As a recently named 2017 Watson Fellow, Aziz Anderson ’17 will spend a year traveling the world for his research project, “Lost (or Transformed) in Translation: Evolution of Hip-Hop Culture.”
Anderson, a psychology major from Snellville, Ga., and a Philip Evans Scholar, will receive a one-year grant to travel to France, Japan, and the United Kingdom in order to focus on hip hop, which he has always considered a uniquely American cultural movement.
“Which begged the question: why did and why do people internationally find hip-hop, its music and styles, a compelling medium of expression? Using photography, I plan to record and explore qualities that create the universal nature of hip hop and discover ways in which hip hop cultures have evolved as interdependent entities," Anderson says.
The Watson Foundation fans fellows across the world to “enhance their capacity for resourcefulness, imagination, openness, and leadership, and to foster their humane and effective participation in the world community.”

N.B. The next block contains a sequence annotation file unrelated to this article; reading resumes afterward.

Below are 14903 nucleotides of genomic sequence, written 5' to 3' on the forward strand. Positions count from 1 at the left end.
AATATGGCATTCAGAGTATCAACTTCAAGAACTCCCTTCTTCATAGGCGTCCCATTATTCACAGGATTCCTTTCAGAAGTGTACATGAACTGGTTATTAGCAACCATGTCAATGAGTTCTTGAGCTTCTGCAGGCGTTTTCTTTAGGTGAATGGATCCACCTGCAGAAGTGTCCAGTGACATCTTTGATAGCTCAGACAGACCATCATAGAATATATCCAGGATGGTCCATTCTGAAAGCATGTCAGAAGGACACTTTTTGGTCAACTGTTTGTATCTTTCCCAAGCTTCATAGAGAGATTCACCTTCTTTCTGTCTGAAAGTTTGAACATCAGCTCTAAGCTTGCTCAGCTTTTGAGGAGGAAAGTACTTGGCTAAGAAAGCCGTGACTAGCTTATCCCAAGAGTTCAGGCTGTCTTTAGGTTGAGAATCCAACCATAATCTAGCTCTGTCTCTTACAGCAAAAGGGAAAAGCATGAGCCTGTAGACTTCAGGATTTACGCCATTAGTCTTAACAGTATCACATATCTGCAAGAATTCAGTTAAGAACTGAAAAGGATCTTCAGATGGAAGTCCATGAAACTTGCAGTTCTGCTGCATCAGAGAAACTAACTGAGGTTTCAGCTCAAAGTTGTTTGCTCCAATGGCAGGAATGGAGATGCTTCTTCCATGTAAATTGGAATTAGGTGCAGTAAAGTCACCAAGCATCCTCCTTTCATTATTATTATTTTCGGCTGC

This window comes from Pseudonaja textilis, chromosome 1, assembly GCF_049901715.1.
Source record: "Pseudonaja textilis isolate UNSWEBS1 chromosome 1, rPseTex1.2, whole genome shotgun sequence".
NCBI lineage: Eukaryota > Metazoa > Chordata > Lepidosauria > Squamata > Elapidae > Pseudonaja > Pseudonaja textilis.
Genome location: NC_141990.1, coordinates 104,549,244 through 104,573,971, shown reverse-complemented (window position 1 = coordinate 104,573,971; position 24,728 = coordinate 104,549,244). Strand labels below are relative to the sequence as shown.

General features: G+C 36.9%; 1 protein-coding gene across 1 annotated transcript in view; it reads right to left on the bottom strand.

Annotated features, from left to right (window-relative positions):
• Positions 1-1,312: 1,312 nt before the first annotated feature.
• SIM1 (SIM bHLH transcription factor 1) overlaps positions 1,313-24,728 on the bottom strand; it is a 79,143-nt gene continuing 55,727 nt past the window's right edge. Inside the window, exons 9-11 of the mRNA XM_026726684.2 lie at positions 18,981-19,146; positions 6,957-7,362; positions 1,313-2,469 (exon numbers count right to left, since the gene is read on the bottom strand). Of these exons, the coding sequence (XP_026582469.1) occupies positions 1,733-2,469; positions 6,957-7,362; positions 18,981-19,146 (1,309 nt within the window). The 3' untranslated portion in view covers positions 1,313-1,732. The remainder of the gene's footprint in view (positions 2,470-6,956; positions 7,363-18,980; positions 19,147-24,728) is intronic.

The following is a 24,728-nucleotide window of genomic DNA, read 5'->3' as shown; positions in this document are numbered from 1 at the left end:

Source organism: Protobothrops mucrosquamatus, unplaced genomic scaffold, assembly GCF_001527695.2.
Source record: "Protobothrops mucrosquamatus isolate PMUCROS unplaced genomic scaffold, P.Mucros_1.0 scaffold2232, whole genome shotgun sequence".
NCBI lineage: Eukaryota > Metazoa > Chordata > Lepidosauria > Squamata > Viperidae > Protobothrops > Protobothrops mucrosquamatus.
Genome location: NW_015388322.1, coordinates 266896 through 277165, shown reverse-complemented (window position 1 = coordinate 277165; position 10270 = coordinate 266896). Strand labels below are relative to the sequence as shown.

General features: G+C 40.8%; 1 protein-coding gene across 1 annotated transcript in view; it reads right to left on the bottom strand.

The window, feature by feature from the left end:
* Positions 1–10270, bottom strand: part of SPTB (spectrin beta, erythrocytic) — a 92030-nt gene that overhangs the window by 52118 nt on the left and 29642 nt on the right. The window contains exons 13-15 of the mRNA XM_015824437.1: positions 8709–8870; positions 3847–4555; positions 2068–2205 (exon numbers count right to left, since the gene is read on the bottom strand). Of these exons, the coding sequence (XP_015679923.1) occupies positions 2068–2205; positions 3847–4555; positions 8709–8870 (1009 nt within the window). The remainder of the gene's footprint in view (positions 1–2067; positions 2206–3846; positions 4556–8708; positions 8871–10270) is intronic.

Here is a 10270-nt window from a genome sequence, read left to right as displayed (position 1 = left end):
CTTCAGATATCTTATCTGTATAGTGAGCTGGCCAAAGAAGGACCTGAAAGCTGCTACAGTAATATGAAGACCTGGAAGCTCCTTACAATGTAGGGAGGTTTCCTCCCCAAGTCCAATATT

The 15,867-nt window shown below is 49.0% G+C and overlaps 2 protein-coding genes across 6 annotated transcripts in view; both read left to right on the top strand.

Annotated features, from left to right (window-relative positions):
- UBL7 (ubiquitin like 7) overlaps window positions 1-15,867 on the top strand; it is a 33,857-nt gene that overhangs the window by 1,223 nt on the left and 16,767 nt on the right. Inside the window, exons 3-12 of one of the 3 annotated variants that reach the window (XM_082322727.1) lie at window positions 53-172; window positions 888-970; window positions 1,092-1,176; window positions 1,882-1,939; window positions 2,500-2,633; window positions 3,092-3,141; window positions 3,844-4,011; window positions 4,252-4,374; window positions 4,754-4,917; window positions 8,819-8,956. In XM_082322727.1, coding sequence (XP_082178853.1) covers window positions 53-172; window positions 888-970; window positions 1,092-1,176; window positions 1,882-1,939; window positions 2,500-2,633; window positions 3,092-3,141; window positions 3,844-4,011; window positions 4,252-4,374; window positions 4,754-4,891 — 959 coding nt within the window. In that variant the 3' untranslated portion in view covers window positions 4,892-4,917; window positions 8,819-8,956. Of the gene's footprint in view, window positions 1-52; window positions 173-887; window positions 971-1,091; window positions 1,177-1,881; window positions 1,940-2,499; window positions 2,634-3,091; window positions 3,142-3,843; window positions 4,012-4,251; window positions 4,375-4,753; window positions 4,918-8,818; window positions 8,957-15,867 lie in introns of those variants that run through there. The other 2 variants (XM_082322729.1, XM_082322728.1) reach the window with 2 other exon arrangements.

Anderson joins students from 21 states and five other countries representing the 49th class of Watson fellows. They will travel to 67 countries, exploring topics ranging from pediatric cancer treatment to civilian journalism; from animation to autonomous vehicles; from immigration to island communities; and from megacities to wildfire management.
“As we approach a half century of making big bets on remarkable students, we are thrilled to announce this year’s class,” says Chris Kasabach, executive director of the Watson Foundation. "The fellows show the enormous depth, width, and creativity of our next generation of leaders.”